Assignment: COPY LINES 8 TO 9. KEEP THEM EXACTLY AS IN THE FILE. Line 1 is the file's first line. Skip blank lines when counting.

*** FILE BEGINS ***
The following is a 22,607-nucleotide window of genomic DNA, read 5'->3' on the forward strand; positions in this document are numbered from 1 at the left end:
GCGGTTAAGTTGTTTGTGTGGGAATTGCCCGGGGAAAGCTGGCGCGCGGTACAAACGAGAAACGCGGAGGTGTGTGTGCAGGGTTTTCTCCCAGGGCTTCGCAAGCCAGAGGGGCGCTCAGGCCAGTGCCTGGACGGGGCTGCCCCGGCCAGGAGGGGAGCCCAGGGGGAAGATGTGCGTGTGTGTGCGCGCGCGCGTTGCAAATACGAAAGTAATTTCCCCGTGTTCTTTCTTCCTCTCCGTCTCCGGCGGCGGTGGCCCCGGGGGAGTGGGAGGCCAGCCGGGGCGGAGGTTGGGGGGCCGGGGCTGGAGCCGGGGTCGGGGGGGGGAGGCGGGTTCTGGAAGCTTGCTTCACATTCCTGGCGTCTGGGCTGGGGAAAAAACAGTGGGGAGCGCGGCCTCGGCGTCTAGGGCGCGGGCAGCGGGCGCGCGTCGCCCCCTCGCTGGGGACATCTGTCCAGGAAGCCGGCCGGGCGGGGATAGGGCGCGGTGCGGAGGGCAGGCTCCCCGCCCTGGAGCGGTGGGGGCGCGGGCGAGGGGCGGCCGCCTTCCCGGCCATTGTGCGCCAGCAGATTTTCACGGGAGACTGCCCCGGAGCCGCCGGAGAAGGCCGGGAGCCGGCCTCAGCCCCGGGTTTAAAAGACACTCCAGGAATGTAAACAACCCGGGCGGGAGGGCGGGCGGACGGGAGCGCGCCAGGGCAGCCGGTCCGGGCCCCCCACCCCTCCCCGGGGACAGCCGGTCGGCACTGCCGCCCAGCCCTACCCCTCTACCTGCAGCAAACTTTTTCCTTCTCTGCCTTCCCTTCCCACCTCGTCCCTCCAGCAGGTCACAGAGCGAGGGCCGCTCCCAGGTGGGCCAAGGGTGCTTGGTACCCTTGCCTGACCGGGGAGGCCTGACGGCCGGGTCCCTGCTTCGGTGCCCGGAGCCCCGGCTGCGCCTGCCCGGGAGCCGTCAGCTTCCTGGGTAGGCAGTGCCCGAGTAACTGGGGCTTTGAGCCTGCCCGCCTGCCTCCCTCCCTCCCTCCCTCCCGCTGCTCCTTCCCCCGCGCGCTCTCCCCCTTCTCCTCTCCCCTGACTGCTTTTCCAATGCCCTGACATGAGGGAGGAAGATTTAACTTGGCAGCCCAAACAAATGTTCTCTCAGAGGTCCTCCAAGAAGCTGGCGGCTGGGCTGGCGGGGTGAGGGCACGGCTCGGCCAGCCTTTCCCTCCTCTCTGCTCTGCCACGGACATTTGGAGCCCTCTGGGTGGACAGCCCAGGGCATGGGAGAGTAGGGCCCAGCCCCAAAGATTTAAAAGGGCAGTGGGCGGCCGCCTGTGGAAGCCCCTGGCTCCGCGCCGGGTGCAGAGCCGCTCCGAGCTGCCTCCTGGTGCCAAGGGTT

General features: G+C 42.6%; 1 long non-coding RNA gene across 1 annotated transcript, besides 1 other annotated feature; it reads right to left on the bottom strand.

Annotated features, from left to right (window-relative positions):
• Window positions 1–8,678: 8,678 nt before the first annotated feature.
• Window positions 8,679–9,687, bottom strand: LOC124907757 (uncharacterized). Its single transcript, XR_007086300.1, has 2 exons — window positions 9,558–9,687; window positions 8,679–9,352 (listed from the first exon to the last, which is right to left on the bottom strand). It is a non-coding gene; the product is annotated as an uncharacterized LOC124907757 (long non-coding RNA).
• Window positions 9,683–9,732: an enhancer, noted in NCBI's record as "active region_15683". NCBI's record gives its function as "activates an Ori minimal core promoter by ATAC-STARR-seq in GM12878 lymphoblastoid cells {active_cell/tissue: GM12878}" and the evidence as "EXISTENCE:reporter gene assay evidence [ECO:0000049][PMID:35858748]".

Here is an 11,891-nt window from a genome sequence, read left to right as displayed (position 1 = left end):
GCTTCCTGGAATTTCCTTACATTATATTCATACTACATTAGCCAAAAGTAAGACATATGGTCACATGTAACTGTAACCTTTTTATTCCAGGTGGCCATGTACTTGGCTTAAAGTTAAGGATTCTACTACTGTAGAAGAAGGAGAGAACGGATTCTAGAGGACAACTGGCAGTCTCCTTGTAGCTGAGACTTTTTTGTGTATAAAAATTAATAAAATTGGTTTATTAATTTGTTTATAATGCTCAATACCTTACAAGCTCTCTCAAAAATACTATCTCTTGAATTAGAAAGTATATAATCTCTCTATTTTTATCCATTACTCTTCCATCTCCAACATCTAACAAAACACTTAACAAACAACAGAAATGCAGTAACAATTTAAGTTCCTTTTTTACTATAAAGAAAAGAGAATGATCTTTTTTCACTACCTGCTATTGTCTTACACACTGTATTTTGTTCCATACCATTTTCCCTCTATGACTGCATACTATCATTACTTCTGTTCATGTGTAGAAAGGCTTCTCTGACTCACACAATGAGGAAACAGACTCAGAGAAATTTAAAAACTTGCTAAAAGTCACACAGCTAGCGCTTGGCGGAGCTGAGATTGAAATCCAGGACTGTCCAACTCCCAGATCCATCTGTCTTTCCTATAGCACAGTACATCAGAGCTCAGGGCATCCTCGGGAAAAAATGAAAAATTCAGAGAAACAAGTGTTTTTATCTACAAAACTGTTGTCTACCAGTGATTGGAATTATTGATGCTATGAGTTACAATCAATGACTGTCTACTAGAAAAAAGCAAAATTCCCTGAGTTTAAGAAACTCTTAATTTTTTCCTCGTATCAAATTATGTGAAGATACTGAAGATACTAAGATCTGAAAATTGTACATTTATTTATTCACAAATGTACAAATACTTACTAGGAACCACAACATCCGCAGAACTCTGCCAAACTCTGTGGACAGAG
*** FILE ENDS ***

Here is an 11,891-nt window from a genome sequence, read left to right as displayed (position 1 = left end):
GCTTCCTGGAATTTCCTTACATTATATTCATACTACATTAGCCAAAAGTAAGACATATGGTCACATGTAACTGTAACCTTTTTATTCCAGGTGGCCATGTACTTGGCTTAAAGTTAAGGATTCTACTACTGTAGAAGAAGGAGAGAACGGATTCTAGAGGACAACTGGCAGTCTCCTTGTAGCTGAGACTTTTTTGTGTATAAAAATTAATAAAATTGGTTTATTAATTTGTTTATAATGCTCAATACCTTACAAGCTCTCTCAAAAATACTATCTCTTGAATTAGAAAGTATATAATCTCTCTATTTTTATCCATTACTCTTCCATCTCCAACATCTAACAAAACACTTAACAAACAACAGAAATGCAGTAACAATTTAAGTTCCTTTTTTACTATAAAGAAAAGAGAATGATCTTTTTTCACTACCTGCTATTGTCTTACACACTGTATTTTGTTCCATACCATTTTCCCTCTATGACTGCATACTATCATTACTTCTGTTCATGTGTAGAAAGGCTTCTCTGACTCACACAATGAGGAAACAGACTCAGAGAAATTTAAAAACTTGCTAAAAGTCACACAGCTAGCGCTTGGCGGAGCTGAGATTGAAATCCAGGACTGTCCAACTCCCAGATCCATCTGTCTTTCCTATAGCACAGTACATCAGAGCTCAGGGCATCCTCGGGAAAAAATGAAAAATTCAGAGAAACAAGTGTTTTTATCTACAAAACTGTTGTCTACCAGTGATTGGAATTATTGATGCTATGAGTTACAATCAATGACTGTCTACTAGAAAAAAGCAAAATTCCCTGAGTTTAAGAAACTCTTAATTTTTTCCTCGTATCAAATTATGTGAAGATACTGAAGATACTAAGATCTGAAAATTGTACATTTATTTATTCACAAATGTACAAATACTTACTAGGAACCACAACATCCGCAGAACTCTGCCAAACTCTGTGGACAGAG